Survey: Hole in Java Server Pages ignored by many

Administrators of many electronic commerce Web sites have yet to plug a year-old security hole that allows malicious users to hijack another user's identity, according to a new survey by Web server information firm Netcraft Ltd.

Over a thousand transactional Web sites, including several high-profile ones, still use predictable session IDs, Netcraft said in the November issue of its monthly server survey, released Monday. The company first informed vendors about the vulnerability in November 2000, it said.

Session IDs are issued to users when they log in and used from then on to identify each page request. A user's ID is displayed in the Web browser address bar or stored on a user's hard disk in a cookie. In this case the IDs are encoded using a simple rule, making them easy to predict, Netcraft said. A malicious user would simply alter the address or cookie on their machine and take over somebody else's session.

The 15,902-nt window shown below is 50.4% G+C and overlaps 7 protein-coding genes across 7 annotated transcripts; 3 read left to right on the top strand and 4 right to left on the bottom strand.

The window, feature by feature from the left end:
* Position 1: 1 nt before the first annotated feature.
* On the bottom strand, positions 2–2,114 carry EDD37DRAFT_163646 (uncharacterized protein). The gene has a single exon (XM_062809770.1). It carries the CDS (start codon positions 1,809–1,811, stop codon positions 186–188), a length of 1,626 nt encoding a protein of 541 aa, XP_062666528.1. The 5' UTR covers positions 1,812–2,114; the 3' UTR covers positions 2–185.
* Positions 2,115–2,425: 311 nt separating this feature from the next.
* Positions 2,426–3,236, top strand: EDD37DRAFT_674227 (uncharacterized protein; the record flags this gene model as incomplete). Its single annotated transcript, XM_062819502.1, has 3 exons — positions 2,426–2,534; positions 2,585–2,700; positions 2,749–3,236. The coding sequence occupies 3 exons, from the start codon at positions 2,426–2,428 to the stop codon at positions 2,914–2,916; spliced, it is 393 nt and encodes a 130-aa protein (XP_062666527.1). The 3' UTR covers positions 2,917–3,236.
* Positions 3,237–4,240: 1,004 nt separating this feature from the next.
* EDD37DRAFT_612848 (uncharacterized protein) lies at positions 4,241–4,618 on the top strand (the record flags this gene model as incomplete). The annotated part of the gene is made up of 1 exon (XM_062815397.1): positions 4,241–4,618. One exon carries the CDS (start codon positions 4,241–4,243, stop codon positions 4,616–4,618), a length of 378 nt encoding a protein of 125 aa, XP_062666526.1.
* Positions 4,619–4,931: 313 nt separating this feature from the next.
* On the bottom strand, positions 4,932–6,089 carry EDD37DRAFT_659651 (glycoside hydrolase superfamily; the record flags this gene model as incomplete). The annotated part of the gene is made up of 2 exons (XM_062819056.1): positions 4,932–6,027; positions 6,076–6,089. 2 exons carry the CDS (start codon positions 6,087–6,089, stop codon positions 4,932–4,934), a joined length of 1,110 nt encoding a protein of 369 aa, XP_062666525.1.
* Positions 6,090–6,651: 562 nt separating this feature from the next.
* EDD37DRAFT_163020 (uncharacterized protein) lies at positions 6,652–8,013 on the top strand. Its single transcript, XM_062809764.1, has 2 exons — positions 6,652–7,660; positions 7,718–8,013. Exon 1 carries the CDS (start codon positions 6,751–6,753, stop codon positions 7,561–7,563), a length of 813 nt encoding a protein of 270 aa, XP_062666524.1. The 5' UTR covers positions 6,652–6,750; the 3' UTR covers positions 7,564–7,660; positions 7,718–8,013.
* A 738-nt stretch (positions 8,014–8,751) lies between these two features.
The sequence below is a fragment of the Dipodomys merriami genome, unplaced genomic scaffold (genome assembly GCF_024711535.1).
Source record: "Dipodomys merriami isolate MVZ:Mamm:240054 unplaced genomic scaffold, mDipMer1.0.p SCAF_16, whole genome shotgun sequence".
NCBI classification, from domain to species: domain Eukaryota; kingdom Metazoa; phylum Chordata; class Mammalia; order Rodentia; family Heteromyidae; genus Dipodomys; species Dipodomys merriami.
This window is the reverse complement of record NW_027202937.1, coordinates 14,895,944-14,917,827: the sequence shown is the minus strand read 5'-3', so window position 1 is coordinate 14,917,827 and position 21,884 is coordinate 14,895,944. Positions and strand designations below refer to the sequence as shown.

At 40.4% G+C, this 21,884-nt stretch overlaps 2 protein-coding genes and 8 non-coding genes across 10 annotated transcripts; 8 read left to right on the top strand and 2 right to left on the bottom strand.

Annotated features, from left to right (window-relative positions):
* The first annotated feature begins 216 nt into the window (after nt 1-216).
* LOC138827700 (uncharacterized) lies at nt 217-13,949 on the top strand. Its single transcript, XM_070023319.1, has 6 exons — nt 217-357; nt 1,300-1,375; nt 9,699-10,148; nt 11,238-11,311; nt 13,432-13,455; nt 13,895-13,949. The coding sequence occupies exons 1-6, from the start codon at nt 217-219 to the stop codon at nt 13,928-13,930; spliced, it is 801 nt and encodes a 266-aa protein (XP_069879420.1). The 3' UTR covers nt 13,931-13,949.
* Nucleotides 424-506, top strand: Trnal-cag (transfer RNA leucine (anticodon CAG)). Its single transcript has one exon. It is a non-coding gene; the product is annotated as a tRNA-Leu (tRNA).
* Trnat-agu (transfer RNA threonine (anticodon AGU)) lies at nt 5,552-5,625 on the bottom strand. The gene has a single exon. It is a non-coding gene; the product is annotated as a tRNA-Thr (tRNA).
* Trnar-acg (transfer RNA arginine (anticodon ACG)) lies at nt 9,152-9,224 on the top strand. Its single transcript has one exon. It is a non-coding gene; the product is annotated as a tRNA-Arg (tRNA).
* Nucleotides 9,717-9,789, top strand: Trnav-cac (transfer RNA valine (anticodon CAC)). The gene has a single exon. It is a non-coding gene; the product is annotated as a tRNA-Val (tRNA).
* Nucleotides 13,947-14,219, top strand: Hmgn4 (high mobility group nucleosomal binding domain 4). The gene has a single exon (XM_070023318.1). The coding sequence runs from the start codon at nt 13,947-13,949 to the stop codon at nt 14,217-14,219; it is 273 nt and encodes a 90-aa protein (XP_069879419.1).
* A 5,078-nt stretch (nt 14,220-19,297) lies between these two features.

The vulnerable systems all use Java Application Servers based on Sun Microsystems Inc.'s reference implementation of the Java Server Developers Kit (JSDK 2.0), Netcraft said. Affected are Java Web Server (JWS) from version 1.1, IBM Corp.'s WebSphere and various versions of Art Technology Group Inc.'s (ATG) Dynamo e-Business Platform, according to Netcraft.

Java Server Pages (JSP) aren't widely deployed by rank-and-file sites, but are often used in professional electronic-commerce Web sites that provide services such as stock trading, banking and ticketing, Netcraft said.

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